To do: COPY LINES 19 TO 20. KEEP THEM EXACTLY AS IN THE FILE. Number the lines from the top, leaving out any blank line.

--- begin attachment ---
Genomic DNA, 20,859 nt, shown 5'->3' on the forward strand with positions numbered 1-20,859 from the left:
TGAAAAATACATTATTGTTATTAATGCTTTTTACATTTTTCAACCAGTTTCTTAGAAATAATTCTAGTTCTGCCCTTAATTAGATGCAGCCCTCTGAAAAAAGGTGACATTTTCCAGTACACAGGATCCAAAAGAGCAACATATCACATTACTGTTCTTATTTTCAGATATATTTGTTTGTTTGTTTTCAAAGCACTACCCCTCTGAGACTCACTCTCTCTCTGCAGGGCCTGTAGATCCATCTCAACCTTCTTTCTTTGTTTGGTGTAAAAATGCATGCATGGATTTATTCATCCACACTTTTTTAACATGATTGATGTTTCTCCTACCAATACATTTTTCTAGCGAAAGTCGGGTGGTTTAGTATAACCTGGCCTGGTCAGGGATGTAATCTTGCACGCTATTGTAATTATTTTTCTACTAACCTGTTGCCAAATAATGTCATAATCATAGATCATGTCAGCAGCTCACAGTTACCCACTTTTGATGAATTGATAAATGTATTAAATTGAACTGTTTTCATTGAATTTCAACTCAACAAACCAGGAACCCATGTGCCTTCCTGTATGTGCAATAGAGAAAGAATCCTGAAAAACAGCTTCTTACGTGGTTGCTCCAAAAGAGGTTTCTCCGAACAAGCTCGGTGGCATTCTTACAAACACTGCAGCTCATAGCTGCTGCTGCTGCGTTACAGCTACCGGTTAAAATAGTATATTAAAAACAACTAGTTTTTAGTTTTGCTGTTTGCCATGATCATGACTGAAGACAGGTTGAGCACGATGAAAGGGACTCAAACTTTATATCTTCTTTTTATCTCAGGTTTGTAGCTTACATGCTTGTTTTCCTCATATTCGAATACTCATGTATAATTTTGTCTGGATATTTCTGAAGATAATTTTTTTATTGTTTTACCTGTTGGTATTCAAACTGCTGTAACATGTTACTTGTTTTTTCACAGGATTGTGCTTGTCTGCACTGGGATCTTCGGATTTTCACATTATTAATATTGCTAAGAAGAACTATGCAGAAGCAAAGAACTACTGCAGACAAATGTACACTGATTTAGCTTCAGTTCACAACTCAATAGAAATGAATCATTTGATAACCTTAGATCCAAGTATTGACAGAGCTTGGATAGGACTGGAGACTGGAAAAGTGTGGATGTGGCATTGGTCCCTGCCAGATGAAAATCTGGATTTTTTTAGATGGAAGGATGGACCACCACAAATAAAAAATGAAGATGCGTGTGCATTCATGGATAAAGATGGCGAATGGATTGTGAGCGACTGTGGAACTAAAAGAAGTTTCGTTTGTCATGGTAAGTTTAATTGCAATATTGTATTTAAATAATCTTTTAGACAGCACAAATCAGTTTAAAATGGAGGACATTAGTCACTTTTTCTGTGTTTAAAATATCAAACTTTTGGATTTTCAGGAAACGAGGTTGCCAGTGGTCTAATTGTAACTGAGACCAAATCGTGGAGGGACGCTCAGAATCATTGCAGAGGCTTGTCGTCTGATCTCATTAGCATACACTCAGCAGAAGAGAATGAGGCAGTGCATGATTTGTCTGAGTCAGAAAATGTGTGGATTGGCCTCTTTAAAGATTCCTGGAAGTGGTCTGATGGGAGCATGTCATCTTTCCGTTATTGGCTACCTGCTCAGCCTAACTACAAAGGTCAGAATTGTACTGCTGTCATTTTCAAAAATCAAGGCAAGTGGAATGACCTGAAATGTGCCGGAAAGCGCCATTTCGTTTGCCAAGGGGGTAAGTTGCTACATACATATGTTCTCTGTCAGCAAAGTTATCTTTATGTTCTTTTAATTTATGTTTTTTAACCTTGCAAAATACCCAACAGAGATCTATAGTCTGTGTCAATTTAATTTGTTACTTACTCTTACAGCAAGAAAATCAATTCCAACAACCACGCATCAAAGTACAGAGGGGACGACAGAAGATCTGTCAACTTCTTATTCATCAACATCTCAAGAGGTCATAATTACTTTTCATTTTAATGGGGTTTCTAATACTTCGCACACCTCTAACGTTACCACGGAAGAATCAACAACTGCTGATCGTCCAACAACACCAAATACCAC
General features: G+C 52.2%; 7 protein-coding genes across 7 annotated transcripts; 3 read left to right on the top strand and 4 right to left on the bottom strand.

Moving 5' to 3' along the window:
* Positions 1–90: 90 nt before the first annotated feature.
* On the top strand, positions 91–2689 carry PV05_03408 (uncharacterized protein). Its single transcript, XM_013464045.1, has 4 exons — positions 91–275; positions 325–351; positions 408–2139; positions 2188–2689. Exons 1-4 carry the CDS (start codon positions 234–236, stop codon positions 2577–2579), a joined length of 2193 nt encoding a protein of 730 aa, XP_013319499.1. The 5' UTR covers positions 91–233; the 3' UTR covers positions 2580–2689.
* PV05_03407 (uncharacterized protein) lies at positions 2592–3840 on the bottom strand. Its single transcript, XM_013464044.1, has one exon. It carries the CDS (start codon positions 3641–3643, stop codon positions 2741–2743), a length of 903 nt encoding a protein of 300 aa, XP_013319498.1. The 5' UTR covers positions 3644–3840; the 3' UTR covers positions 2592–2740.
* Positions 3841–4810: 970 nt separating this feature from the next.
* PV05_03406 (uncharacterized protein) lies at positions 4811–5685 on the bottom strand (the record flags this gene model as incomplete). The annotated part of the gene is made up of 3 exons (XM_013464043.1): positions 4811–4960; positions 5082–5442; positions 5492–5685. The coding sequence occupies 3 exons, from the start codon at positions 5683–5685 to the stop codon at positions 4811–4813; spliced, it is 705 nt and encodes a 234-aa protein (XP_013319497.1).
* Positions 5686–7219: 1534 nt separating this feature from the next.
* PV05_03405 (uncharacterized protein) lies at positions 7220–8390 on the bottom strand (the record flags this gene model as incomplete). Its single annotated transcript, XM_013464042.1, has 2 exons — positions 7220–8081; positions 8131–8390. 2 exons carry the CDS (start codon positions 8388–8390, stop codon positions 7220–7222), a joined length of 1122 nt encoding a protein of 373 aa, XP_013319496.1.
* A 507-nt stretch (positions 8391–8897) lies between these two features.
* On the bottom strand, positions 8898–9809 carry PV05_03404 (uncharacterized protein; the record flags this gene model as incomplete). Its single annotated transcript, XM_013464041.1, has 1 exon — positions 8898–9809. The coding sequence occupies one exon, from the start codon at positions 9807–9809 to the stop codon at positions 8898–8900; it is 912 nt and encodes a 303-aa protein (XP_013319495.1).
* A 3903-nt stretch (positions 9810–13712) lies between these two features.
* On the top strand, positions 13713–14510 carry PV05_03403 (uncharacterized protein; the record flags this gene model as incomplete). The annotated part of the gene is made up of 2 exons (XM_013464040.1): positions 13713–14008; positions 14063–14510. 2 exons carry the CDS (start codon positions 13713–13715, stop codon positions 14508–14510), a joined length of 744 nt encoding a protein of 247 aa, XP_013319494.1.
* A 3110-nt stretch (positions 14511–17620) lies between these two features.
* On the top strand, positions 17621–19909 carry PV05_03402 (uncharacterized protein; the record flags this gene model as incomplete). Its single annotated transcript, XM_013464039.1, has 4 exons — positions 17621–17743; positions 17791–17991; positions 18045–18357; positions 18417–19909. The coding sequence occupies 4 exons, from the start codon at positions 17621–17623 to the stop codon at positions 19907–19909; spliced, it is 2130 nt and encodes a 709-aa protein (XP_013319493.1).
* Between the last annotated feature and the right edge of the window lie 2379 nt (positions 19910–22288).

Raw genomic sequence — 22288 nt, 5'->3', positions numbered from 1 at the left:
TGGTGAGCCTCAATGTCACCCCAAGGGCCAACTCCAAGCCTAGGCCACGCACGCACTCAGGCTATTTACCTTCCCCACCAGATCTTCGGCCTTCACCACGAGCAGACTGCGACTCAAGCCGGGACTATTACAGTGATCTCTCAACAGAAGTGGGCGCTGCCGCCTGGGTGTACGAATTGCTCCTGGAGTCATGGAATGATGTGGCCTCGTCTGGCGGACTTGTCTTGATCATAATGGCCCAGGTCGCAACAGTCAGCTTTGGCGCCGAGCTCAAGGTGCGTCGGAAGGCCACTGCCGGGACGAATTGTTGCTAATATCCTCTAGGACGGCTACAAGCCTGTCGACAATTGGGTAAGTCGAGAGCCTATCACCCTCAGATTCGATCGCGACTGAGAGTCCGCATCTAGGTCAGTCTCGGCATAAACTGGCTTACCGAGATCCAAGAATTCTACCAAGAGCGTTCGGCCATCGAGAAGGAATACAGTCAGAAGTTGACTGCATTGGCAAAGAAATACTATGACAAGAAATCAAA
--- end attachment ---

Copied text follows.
Raw genomic sequence — 22288 nt, 5'->3', positions numbered from 1 at the left:
TGGTGAGCCTCAATGTCACCCCAAGGGCCAACTCCAAGCCTAGGCCACGCACGCACTCAGGCTATTTACCTTCCCCACCAGATCTTCGGCCTTCACCACGAGCAGACTGCGACTCAAGCCGGGACTATTACAGTGATCTCTCAACAGAAGTGGGCGCTGCCGCCTGGGTGTACGAATTGCTCCTGGAGTCATGGAATGATGTGGCCTCGTCTGGCGGACTTGTCTTGATCATAATGGCCCAGGTCGCAACAGTCAGCTTTGGCGCCGAGCTCAAGGTGCGTCGGAAGGCCACTGCCGGGACGAATTGTTGCTAATATCCTCTAGGACGGCTACAAGCCTGTCGACAATTGGGTAAGTCGAGAGCCTATCACCCTCAGATTCGATCGCGACTGAGAGTCCGCATCTAGGTCAGTCTCGGCATAAACTGGCTTACCGAGATCCAAGAATTCTACCAAGAGCGTTCGGCCATCGAGAAGGAATACAGTCAGAAGTTGACTGCATTGGCAAAGAAATACTATGACAAGAAATCAAA